Dispositivos Eletrônicos Vestíveis , Humanos , Adulto , Masculino , Feminino , Pessoa de Meia-Idade , Adulto Jovem , Atividades Humanas , Orelha/fisiologia , Algoritmos , Atividades Cotidianas , Aprendizado de Máquina , Aprendizado Profundo , Monitorização Fisiológica/instrumentação , Monitorização Fisiológica/métodos , Movimento (Física) , Caminhada/fisiologia
12.
Sensors (Basel) ; 24(9)2024 Apr 30.
Artigo em Inglês | MEDLINE | ID: mdl-38732956

RESUMO

Virtual reality (VR) is used in many fields, including entertainment, education, training, and healthcare, because it allows users to experience challenging and dangerous situations that may be impossible in real life. Advances in head-mounted display technology have enhanced visual immersion, offering content that closely resembles reality. However, several factors can reduce VR immersion, particularly issues with the interactions in the virtual world, such as locomotion. Additionally, the development of locomotion technology is occurring at a moderate pace. Continuous research is being conducted using hardware such as treadmills, and motion tracking using depth cameras, but they are costly and space-intensive. This paper presents a walk-in-place (WIP) algorithm that uses Mocopi, a low-cost motion-capture device, to track user movements in real time. Additionally, its feasibility for VR applications was evaluated by comparing its performance with that of a treadmill using the absolute trajectory error metric and survey data collected from human participants. The proposed WIP algorithm with low-cost Mocopi exhibited performance similar to that of the high-cost treadmill, with significantly positive results for spatial awareness. This study is expected to contribute to solving the issue of spatial constraints when experiencing infinite virtual spaces.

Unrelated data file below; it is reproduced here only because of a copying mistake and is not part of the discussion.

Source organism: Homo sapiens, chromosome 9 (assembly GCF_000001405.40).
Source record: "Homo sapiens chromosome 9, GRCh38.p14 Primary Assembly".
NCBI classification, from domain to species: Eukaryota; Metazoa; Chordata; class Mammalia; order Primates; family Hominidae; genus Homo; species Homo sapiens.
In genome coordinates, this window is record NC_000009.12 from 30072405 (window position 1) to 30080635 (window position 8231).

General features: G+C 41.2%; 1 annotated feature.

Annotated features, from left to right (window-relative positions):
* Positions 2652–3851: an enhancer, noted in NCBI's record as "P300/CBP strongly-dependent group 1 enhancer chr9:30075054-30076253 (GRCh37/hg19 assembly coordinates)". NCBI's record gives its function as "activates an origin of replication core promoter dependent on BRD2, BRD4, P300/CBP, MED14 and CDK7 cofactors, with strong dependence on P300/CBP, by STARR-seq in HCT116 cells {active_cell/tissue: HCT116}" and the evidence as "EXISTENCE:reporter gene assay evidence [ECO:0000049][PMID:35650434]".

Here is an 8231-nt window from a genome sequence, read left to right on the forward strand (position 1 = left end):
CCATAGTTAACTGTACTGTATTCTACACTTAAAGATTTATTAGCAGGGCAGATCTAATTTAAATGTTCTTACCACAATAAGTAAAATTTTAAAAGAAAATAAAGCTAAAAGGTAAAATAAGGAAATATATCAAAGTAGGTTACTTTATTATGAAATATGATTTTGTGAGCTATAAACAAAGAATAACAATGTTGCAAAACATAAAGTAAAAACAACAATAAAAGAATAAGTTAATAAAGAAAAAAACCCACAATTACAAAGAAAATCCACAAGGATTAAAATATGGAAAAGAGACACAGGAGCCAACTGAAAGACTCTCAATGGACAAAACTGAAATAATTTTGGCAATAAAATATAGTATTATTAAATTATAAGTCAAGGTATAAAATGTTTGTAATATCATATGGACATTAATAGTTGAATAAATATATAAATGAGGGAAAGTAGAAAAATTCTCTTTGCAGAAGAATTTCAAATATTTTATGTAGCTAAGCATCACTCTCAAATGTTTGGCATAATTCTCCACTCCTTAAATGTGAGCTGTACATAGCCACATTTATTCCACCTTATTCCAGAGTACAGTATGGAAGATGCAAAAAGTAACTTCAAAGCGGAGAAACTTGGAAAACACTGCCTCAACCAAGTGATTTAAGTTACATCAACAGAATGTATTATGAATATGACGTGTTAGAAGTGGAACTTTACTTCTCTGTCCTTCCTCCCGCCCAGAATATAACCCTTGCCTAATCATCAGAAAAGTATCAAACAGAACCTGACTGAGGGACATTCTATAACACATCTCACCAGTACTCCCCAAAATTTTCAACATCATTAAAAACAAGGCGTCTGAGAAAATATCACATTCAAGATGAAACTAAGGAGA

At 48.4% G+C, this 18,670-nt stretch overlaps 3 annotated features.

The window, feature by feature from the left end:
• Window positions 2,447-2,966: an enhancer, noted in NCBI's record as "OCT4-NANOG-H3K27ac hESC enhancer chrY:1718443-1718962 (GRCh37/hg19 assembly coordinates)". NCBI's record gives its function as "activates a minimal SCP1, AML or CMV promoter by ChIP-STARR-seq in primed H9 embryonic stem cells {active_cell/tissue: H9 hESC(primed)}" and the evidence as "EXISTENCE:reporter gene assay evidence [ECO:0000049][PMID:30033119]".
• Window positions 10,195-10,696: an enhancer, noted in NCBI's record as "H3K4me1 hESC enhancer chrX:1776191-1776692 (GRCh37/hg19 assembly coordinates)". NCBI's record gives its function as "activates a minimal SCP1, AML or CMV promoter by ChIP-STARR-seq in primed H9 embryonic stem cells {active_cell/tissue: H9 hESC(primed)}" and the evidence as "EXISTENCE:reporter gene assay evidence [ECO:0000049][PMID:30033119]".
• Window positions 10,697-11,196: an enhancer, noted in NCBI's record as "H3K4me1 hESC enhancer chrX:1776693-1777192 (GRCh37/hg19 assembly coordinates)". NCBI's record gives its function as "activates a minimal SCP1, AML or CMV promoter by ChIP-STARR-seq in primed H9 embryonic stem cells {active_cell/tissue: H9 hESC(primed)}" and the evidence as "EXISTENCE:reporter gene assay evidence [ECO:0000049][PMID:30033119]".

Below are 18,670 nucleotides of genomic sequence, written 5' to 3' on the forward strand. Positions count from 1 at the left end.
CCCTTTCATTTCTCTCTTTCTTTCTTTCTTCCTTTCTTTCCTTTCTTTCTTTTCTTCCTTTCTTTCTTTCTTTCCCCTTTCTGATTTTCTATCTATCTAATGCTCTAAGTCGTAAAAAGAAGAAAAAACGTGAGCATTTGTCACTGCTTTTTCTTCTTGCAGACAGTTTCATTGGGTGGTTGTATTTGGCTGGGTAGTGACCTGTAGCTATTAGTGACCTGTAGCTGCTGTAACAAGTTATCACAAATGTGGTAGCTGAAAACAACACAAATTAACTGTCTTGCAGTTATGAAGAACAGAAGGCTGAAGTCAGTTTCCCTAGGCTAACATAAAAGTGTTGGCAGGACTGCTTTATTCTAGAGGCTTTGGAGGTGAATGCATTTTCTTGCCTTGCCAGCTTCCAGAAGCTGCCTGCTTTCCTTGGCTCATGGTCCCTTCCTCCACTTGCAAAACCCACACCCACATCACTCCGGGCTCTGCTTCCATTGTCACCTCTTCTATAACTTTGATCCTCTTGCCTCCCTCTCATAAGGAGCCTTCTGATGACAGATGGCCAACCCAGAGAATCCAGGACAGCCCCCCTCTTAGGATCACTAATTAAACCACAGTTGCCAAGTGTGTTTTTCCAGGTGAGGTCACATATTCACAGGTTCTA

Assuntos
Algoritmos , Realidade Virtual , Caminhada , Humanos , Caminhada/fisiologia , Masculino , Adulto , Feminino , Interface Usuário-Computador , Movimento (Física)
13.
Sensors (Basel) ; 24(9)2024 Apr 30.
Artigo em Inglês | MEDLINE | ID: mdl-38732980